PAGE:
At the last presidential debate, the candidates were asked how they would deal with China’s incursions in the West Philippine Sea. Davao City Mayor Rodrigo Duterte had a ready answer. He will tell the Coast Guard to take him to the middle of the sea, and, from there, he will ride a jet ski to the nearest disputed atoll. There, in full view of the Chinese naval forces, he will plant the Philippine flag—alone.
Wherever the mayor talks about it, his audiences greet this verbal bravura with rousing laughter and effusive cheers. It makes no difference to them whether he’s joking or he’s serious about this grave policy issue. No matter what he says, Mayor Digong seems to fulfill their expectations of the kind of leader the country needs for our desperate times.
He must be tough, decisive, fearless, and, yes, heroic. “I don’t care if they kill me,” the mayor adds. “That will make me a hero, and I have always dreamed of being a hero. But, I will not risk the life of a single Filipino soldier in this fight.”
I don’t think the man is joking. I do not doubt his readiness to do exactly what he says on impulse. Nothing seems to intimidate him. There, I believe, lies his dark charisma.
But charisma, in Max Weber’s definition, is not a magical quality possessed by a person. It is, rather, a type of relationship. To make sense of charisma, one has to understand the social context in which a leader attracts throngs of followers.
The context is typically one characterized by crisis—as in the aftermath of a war or in the face of famine or a calamity. Institutions have broken down. Criminals, bandits, and armed individuals roam the streets. People are gripped by a sense of despair and panic. They feel they have no one to turn to for protection, assistance, or justice.
It was this situation that the anti-Semitic writer, Dietrich Eckart, saw in his defeated and demoralized country in the wake of World War I. He saw Adolf Hitler at a meeting of the German Workers’ Party, and at once he knew this was the man who could lift Germany from its humiliation. “[A] fellow who can stand the rattle of a machine gun. The rabble has to be scared sh*tless. I can’t use an officer; the people no longer have any respect for them. Best of all would be a worker who’s got his mouth in the right place … He doesn’t need much intelligence; politics is the stupidest business in the world.” (Quoted in Lawrence Rees, “Hitler’s Charisma,” 2012)
All this sounds frighteningly familiar when one views the phenomenal rise of Digong Duterte in Philippine politics. Except for one thing: The Philippines is not struggling to recover from the desolation of war. There’s threat of hunger in some parts of the country because of the drought, but food is readily available everywhere else. Some areas devastated by Supertyphoon “Yolanda” are still not fully rehabilitated, but much has been done to resettle the displaced communities. There’s poverty, but this is occurring in the midst of unprecedented economic growth. There’s crime, but there is no anarchy in our streets. Some judges and prosecutors are corrupt, but the rule of law remains.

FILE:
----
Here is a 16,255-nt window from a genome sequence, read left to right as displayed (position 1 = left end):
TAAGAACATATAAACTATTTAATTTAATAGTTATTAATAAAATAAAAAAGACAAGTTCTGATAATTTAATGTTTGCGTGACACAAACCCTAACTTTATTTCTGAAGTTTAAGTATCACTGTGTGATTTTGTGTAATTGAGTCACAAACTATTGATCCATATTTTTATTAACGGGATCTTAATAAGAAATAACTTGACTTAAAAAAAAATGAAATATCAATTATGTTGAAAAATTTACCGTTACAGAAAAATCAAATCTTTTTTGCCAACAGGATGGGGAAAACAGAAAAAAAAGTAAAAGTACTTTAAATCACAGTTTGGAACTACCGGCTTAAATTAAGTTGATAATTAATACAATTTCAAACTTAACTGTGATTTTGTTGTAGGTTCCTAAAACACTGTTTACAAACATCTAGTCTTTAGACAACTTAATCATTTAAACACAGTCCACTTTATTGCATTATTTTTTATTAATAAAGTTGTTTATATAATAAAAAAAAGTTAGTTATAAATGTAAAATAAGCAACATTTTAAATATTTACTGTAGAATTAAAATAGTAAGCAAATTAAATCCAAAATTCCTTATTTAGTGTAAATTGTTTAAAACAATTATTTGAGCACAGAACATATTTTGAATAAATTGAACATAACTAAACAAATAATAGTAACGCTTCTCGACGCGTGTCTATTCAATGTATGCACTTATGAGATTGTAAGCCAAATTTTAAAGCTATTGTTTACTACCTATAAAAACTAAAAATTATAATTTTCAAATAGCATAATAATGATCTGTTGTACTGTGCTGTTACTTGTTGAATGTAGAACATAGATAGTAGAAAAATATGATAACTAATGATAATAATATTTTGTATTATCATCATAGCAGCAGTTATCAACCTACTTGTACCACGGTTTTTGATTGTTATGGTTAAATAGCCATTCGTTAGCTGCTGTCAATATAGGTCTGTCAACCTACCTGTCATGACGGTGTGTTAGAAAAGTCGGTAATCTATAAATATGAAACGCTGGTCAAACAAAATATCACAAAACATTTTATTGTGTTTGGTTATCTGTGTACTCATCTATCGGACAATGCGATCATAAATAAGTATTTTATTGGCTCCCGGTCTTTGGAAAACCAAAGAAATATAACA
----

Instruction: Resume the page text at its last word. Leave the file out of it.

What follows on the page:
In short, the country is not in crisis—at least not in the way it was in the aftermath of the 1983 assassination of Ninoy Aquino. During that time, the economy shrank by 10 percent. The peso lost much value. We could not pay the nation’s creditors. International banks refused to extend credit lines to pay for basic imports. We didn’t know if the ailing dictator in Malacañang was still in command of government. Daily demonstrations filled the streets, and rumors of a military coup were rampant. There was loud clamor for a new government that would rebuild the nation’s institutions.
No doubt our problems have multiplied over the years. That is what happens to any country that is growing in density and diversity. Our national situation is more complex today not only because there are more of us, but also because our daily lives have become increasingly shaped not just by innovations in technology, but by shifts in the global economic system and world politics as well. We have been able to reasonably adapt to the challenges and opportunities of this changing global reality. But, undeniably, many of our countrymen are falling through the cracks of these developments.
Interestingly, it is not the extremely poor who are reacting to these complex issues with great impatience. The sense of desperation is coming rather from those who have relatively more in life. It is they who righteously proclaim their entitlement to something better—better paying jobs, better public transport, more responsive public service, safer neighborhoods, lower taxes, better airports, better hospitals and better schools.
This is nothing extraordinary. We find this in every country that is in the throes of modernity—the sense of drowning in an accumulation of problems beyond the capacity of existing institutions and leaders to solve. In a flash, the people’s pent-up resentments against the existing order come to a head and find release in the quest for a god who can solve their problems—the traffic jams, the petty criminals, the undisciplined motorists, the insensitive government employee, the abusive cop, the bribe-taking judge, and the thousand and one aggravations that mark their daily lives.
We don’t need a dictator to tell us how to live. We need a president who can form a capable team that will sort out the complex problems of governance. Yet, no government will ever succeed unless we, the citizens, can rise above our unexamined fears and emotions—high enough to be able to ask what we can do to help our country or, at least, not add to its problems.
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